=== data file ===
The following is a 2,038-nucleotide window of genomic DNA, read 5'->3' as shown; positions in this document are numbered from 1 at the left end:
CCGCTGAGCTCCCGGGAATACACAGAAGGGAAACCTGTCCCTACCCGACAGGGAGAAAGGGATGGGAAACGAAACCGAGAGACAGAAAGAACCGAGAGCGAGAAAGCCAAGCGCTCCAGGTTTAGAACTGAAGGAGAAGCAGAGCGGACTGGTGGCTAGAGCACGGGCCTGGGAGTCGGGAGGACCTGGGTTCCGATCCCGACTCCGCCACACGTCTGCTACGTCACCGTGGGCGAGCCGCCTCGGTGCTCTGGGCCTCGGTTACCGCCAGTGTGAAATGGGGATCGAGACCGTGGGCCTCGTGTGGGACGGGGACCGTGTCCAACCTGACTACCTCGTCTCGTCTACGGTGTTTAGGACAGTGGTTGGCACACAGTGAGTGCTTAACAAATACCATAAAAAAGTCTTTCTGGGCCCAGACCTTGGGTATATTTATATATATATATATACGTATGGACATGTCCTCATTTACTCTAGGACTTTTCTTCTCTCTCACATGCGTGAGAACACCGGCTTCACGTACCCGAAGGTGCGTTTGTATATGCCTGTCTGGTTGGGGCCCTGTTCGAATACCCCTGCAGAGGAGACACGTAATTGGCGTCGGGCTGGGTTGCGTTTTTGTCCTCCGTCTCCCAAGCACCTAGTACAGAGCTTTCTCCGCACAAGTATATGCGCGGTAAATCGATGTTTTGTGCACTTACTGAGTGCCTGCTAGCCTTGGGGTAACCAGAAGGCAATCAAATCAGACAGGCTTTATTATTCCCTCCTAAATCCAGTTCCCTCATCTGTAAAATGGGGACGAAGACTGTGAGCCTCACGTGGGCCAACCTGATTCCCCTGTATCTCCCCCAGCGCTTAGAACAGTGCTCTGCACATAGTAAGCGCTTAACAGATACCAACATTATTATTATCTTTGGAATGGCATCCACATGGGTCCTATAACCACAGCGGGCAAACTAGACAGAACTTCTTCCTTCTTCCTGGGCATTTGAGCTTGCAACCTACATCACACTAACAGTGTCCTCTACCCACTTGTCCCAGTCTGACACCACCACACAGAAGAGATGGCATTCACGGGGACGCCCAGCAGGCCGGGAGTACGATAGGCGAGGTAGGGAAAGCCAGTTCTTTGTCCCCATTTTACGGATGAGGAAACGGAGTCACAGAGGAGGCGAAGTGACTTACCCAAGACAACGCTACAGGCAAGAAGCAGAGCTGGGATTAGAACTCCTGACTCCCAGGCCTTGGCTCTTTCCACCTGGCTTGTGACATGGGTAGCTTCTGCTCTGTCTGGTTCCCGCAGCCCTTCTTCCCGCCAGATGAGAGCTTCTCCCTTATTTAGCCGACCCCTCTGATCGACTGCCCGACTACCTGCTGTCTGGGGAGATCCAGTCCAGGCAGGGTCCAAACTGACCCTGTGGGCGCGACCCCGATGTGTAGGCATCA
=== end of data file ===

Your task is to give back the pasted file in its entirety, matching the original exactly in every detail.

The following is a 2,038-nucleotide window of genomic DNA, read 5'->3' as shown; positions in this document are numbered from 1 at the left end:
CCGCTGAGCTCCCGGGAATACACAGAAGGGAAACCTGTCCCTACCCGACAGGGAGAAAGGGATGGGAAACGAAACCGAGAGACAGAAAGAACCGAGAGCGAGAAAGCCAAGCGCTCCAGGTTTAGAACTGAAGGAGAAGCAGAGCGGACTGGTGGCTAGAGCACGGGCCTGGGAGTCGGGAGGACCTGGGTTCCGATCCCGACTCCGCCACACGTCTGCTACGTCACCGTGGGCGAGCCGCCTCGGTGCTCTGGGCCTCGGTTACCGCCAGTGTGAAATGGGGATCGAGACCGTGGGCCTCGTGTGGGACGGGGACCGTGTCCAACCTGACTACCTCGTCTCGTCTACGGTGTTTAGGACAGTGGTTGGCACACAGTGAGTGCTTAACAAATACCATAAAAAAGTCTTTCTGGGCCCAGACCTTGGGTATATTTATATATATATATATACGTATGGACATGTCCTCATTTACTCTAGGACTTTTCTTCTCTCTCACATGCGTGAGAACACCGGCTTCACGTACCCGAAGGTGCGTTTGTATATGCCTGTCTGGTTGGGGCCCTGTTCGAATACCCCTGCAGAGGAGACACGTAATTGGCGTCGGGCTGGGTTGCGTTTTTGTCCTCCGTCTCCCAAGCACCTAGTACAGAGCTTTCTCCGCACAAGTATATGCGCGGTAAATCGATGTTTTGTGCACTTACTGAGTGCCTGCTAGCCTTGGGGTAACCAGAAGGCAATCAAATCAGACAGGCTTTATTATTCCCTCCTAAATCCAGTTCCCTCATCTGTAAAATGGGGACGAAGACTGTGAGCCTCACGTGGGCCAACCTGATTCCCCTGTATCTCCCCCAGCGCTTAGAACAGTGCTCTGCACATAGTAAGCGCTTAACAGATACCAACATTATTATTATCTTTGGAATGGCATCCACATGGGTCCTATAACCACAGCGGGCAAACTAGACAGAACTTCTTCCTTCTTCCTGGGCATTTGAGCTTGCAACCTACATCACACTAACAGTGTCCTCTACCCACTTGTCCCAGTCTGACACCACCACACAGAAGAGATGGCATTCACGGGGACGCCCAGCAGGCCGGGAGTACGATAGGCGAGGTAGGGAAAGCCAGTTCTTTGTCCCCATTTTACGGATGAGGAAACGGAGTCACAGAGGAGGCGAAGTGACTTACCCAAGACAACGCTACAGGCAAGAAGCAGAGCTGGGATTAGAACTCCTGACTCCCAGGCCTTGGCTCTTTCCACCTGGCTTGTGACATGGGTAGCTTCTGCTCTGTCTGGTTCCCGCAGCCCTTCTTCCCGCCAGATGAGAGCTTCTCCCTTATTTAGCCGACCCCTCTGATCGACTGCCCGACTACCTGCTGTCTGGGGAGATCCAGTCCAGGCAGGGTCCAAACTGACCCTGTGGGCGCGACCCCGATGTGTAGGCATCA